The historic presidency of Barack Obama, 44th President of the United States, came to an end on January 20, 2017, but not without leaving behind a legacy. President Obama demonstrated his dedication to the protection of natural resources and historically important locations by establishing 29 national monuments.
What Are National Monuments?
Since President Theodore Roosevelt signed the Antiquities Act in 1906, presidents have had the right to designate national monuments for the “protection of objects of historic and scientific interest.” Eight federal agencies, including the National Park Service and the Bureau of Land Management, are tasked with the management of national monuments, which are found all over the continental U.S., as well as in Alaska, Hawaii, Samoa and the Atlantic Ocean. National monuments can eventually gain the status of national park, as was the case for the Grand Canyon National Park, Dry Tortugas National Park and Lassen Volcanic National Parks, among others.
New National Monuments of Cultural Importance
Many of the new national monuments honor the long fight for equal rights in America.
Stonewall National Monument protects Stonewall Inn, a bar in New York City, where an uprising by patrons against consistent police harassment in 1969 was a monumental, galvanizing moment in the LGBTQ rights movement.
Harriet Tubman Underground Railroad National Monument in Maryland honors Harriet Tubman, who led hundreds of enslaved people north to freedom. She also aided the Union army as an armed scout and spy during the Civil War, and worked to found a rest home for aged African-Americans in her later days.
Belmont-Paul Women’s Equality National Monument protects a 200-year-old house on Capitol Hill that, beginning in 1929, was the headquarters of the National Woman’s Party, which pushed for women’s suffrage and full gender equality.
Most recently, in celebration of Martin Luther King Day, Jr. Day, President Obama designated three sites in remembrance of the civil rights movement: Birmingham Civil Rights National Monument, Freedom Riders National Monument and Reconstruction Era National Monument. These monuments in Alabama and South Carolina protect the headquarters of Dr. King’s civil rights campaign, the bus station where an attempt to desegregate resulted in a firebomb of the bus, and the site in Port Royal where President Abraham Lincoln read the Emancipation Proclamation.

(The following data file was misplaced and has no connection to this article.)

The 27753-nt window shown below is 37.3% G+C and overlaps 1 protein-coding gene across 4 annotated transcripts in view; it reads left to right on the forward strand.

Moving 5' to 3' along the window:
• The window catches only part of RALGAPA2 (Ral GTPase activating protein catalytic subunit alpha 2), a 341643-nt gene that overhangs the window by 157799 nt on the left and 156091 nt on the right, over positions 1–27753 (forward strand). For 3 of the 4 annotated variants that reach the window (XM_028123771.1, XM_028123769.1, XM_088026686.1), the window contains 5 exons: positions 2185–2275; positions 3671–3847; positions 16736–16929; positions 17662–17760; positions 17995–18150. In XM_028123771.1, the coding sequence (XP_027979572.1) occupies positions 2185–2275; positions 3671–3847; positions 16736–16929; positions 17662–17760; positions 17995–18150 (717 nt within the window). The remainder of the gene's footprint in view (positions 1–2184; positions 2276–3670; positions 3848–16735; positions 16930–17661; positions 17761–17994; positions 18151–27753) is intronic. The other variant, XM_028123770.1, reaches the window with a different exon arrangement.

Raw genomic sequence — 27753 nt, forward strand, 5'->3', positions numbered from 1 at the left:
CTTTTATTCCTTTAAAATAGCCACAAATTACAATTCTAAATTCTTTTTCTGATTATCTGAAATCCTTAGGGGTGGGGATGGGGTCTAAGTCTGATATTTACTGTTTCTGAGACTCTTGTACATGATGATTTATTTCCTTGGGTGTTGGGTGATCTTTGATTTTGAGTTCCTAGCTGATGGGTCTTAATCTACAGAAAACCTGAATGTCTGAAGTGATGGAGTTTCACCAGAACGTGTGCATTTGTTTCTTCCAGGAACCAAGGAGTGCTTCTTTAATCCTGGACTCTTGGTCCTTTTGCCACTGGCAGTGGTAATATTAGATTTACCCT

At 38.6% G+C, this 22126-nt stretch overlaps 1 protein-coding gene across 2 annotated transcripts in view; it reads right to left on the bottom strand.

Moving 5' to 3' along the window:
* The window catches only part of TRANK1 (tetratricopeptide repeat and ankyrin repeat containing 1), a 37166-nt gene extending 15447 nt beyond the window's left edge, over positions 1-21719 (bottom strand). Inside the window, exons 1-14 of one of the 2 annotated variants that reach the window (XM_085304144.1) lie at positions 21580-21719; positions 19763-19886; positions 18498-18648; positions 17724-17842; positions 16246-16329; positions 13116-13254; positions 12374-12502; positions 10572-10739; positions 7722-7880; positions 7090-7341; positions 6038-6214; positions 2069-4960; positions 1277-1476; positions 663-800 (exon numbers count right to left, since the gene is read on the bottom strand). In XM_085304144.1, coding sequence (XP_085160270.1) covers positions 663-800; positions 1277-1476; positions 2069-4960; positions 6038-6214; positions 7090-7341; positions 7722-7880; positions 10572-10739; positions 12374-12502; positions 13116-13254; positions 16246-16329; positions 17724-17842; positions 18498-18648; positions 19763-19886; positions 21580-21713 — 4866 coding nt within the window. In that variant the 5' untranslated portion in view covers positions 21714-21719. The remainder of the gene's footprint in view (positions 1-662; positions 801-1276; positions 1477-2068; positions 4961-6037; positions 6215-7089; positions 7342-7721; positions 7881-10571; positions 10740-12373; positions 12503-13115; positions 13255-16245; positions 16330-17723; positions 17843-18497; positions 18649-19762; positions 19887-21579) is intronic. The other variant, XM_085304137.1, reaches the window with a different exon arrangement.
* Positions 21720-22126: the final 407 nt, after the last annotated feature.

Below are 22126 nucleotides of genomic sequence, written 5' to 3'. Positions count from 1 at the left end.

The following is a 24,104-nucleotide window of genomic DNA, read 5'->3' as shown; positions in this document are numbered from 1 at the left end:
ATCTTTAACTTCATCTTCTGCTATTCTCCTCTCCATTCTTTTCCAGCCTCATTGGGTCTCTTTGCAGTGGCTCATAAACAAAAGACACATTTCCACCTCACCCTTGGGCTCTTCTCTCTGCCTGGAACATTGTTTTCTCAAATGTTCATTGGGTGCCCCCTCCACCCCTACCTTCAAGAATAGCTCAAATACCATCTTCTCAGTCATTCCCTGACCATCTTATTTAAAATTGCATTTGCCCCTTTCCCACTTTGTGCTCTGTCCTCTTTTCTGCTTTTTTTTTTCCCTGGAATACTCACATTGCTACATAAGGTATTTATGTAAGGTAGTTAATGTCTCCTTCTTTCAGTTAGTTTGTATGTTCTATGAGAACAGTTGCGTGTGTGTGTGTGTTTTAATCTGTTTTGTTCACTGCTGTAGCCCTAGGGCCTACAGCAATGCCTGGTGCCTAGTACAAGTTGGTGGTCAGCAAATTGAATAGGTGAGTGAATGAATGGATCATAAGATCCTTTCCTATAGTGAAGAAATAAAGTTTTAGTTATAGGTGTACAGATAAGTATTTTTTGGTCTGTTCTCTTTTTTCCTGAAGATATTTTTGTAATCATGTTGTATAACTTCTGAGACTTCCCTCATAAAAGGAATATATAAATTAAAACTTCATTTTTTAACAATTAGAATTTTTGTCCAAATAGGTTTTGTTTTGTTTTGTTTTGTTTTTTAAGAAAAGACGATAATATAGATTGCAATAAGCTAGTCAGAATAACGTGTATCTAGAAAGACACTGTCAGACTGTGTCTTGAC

New National Monuments of Scientific Interest
President Obama protected millions of acres of wildlife habitat and unique geology for recreational uses such as photography, rock climbing, hunting, fishing and camping.
In addition to prehistoric and historic resources, Organ Mountains-Desert Peaks National Monument in New Mexico has impressive wild landscapes that include old lava flows, Chihuahuan Desert and narrow canyons; all can be explored on foot, by horse or by bike.
Katahdin Woods and Waters National Monument entices visitors to explore its woods, rivers and streams. Fishing and hunting are permitted, and visitors have plenty of opportunity for viewing wildlife such as moose, beavers and bald eagles.
One of the most unusual newly protected areas is Northeast Canyons and Seamounts Marine National Monument, the Atlantic Ocean's first national monument. Many rare and endangered species, including Kemp’s Ridley sea turtles, make their home in the underwater landscape formed by volcanoes and erosion.
President Obama’s Environmental Legacy
President Obama’s environmental legacy is unprecedentedly large: his 29 new national monuments bring the total to 157 national monuments, and protect over 553 million new acres of natural and cultural resources. In addition, his selection of historical sites recognizes and celebrates the diversity of the American people, and ensures the preservation of their stories of struggle and triumph.